You’ve decided to make that change and get your yard redesigned. Congratulations! Feels good, doesn’t it? But now you’re getting conflicting info. Some of your friends are saying you need to engage a landscape designer. Some are saying you need a landscape architect. Who’s right? Well, as is so often the case, it depends. Here’s a little info on some of the design professionals you may work with on your project.
That’s what I am – Revolutionary Gardens is a northern Virginia landscape design firm. What does that mean? Well, “landscape designer” is not a regulated or licensed title, so that could mean anything. This means that you, the client, have to ask exactly what your designer is capable of designing and what s/he has had experience in designing. Some landscape designers focus almost exclusively on plantings, some do plantings and hardscapes (stone, brick, pavers), and some do the whole enchilada. I am a whole enchilada company. Here’s a quick list of the types of projects I design:
- decks and screen porches
- retaining walls
- swimming pools
- water features
- pergolas, trellises, and arbors
- landscape lighting
- outdoor kitchens
- …basically, everything for the outside of the house
How do you judge a landscape designer if there’s no formal process? Well, here’s how I’d like you to evaluate me:
- look at my landscape design portfolio and see if I you like my work
- see if I’m professionally active in groups like the Northern Virginia Nursery and Landscape Association and the Association of Professional Landscape Designers (hint: I am)
- see what past clients are saying about me (some great reviews are here on my Houzz profile)
- read my blog to see what’s important to me
- call me and ask any questions you need to!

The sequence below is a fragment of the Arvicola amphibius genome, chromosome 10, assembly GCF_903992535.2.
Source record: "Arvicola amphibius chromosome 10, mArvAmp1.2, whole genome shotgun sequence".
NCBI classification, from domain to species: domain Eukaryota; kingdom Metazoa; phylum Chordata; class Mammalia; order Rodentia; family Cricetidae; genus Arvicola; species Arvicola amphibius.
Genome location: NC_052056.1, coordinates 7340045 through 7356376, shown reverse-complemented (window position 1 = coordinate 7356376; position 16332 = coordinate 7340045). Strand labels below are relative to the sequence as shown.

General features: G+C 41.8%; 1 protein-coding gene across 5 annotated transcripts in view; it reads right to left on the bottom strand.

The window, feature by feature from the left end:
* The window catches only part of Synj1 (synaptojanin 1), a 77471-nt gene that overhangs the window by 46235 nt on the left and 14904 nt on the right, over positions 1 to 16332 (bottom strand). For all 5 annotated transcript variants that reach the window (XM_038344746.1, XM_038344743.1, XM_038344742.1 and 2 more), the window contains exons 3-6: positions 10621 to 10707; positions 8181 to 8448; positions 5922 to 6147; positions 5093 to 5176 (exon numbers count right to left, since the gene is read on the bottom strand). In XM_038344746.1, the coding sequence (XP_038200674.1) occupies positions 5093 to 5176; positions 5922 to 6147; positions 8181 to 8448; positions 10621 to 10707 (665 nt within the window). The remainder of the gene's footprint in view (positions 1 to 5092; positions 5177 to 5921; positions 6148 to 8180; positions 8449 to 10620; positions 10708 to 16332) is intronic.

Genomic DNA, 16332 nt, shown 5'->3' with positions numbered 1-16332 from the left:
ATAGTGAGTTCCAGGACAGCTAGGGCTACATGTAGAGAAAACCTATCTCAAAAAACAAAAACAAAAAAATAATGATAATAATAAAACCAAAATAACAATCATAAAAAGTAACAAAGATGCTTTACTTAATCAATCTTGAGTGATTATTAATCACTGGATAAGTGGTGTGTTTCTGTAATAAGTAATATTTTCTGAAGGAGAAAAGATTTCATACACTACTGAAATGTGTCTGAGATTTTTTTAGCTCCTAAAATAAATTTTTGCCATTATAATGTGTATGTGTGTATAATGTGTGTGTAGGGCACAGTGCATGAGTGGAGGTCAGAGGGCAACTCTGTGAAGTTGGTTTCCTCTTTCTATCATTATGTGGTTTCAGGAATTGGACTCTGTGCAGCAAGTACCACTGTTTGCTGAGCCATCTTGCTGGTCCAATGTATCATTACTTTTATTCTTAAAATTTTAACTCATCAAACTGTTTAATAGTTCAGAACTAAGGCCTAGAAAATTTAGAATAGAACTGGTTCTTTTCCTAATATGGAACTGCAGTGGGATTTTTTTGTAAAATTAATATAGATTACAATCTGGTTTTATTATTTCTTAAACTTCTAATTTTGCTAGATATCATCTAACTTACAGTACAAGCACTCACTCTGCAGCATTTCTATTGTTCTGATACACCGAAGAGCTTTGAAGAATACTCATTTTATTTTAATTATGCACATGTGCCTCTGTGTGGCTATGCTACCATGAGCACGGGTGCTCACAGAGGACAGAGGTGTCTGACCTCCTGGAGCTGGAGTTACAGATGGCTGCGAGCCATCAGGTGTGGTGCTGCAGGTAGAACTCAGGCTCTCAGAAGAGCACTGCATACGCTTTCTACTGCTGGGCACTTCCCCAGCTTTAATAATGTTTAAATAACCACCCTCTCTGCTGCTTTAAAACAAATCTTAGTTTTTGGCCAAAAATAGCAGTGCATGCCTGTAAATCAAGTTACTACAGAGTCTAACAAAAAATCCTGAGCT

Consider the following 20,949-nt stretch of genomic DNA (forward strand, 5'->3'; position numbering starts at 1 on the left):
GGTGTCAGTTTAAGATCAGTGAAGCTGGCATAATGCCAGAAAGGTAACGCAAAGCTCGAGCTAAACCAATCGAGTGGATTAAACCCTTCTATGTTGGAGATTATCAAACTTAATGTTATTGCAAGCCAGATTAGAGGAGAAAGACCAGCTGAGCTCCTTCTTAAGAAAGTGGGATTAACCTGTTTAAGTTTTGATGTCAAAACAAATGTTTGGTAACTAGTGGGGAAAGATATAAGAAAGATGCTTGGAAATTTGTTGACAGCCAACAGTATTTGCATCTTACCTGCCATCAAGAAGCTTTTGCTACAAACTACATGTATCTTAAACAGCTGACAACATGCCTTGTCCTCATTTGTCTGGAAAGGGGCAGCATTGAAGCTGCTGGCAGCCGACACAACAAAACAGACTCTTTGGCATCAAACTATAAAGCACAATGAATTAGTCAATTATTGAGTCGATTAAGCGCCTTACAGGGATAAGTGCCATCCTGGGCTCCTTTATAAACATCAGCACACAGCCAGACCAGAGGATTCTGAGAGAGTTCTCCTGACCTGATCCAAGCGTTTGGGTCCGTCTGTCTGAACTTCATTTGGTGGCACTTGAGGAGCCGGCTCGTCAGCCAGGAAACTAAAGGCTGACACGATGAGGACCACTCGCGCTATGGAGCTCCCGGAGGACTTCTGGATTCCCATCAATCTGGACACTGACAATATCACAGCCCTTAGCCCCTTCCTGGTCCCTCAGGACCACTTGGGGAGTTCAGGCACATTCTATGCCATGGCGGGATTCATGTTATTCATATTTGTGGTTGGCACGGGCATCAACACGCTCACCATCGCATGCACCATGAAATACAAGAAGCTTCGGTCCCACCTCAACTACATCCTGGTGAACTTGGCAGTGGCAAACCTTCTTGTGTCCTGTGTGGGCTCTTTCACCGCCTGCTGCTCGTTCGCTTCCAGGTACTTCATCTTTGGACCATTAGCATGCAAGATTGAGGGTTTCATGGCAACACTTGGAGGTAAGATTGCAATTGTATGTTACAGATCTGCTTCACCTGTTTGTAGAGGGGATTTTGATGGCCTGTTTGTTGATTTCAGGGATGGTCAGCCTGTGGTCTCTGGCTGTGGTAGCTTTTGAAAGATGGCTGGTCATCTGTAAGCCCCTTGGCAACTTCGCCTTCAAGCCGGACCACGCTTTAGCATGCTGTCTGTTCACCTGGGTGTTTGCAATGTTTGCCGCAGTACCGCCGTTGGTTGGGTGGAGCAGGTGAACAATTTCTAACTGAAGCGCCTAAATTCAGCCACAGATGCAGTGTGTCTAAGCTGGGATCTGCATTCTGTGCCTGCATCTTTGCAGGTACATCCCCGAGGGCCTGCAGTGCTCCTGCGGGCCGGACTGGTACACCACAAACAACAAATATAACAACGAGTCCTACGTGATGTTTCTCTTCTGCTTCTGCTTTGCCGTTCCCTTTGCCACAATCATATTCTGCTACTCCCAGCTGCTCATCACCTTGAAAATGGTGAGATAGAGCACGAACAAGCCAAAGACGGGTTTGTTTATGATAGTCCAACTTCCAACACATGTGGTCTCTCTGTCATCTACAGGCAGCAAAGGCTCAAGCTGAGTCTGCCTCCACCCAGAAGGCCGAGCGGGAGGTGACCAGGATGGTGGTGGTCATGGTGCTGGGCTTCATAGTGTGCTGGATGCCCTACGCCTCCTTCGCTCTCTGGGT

As with any profession, landscape designers run the gamut from brand new to having years of experience. At the end of the day you’ll be having a lot of conversations with your designer, especially if we’re also involved with the installation of your project. You should make sure we’re a good fit.
“Landscape architect” is a regulated term. This means that to be called a landscape architect, one must meet minimum education requirements, must spend a set amount of time working under a licensed landscape architect, and must pass a state-administered exam. Does this mean a landscape architect is more qualified than a landscape designer to design your project? Not necessarily.
Just like landscape designers, you need to talk to and qualify landscape architects to see if what they’re good at works for what you need. I’ve done planting design for a landscape architect who designed the most amazing structures I’ve ever seen, but he didn’t know or care about plants. I’ve designed structures for a different landscape architect who can’t design a deck to save her life, but she is brilliant when it comes to combining plants. Just like with landscape designers, landscape architects can be generalists or specialists. You don’t know till you talk to them.
One thing I hear all the time is “landscape architects don’t know their plants, and landscape designers can’t do space planning.” Know what I say to that?
All generalizations are always false (I know. Roll with it.)
We’re lucky because Virginia has what is referred to as a title act for landscape architects. That means that the term “landscape architect” is controlled by the state and you can’t call yourself one till you meet the requirements I mentioned above. Some other states have what is called a practice act, and this means that landscape architects there lobbied the legislature to make it so no one can design landscapes but them. I personally think this sucks and is anti-consumer and unfair, but I have skin in the game. After all, if they outlaw landscape design, only outlaws will design landscapes. Right? Luckily Virginia does not have a practice act.
So, for a typical residential landscape design you can happily select a landscape designer or a landscape architect for your project. You just need to interview them, review their work, and make sure you feel comfortable having them turn your landscape from just ok to awesome. If you want to learn more about how Revolutionary Gardens can transform your landscape, contact me!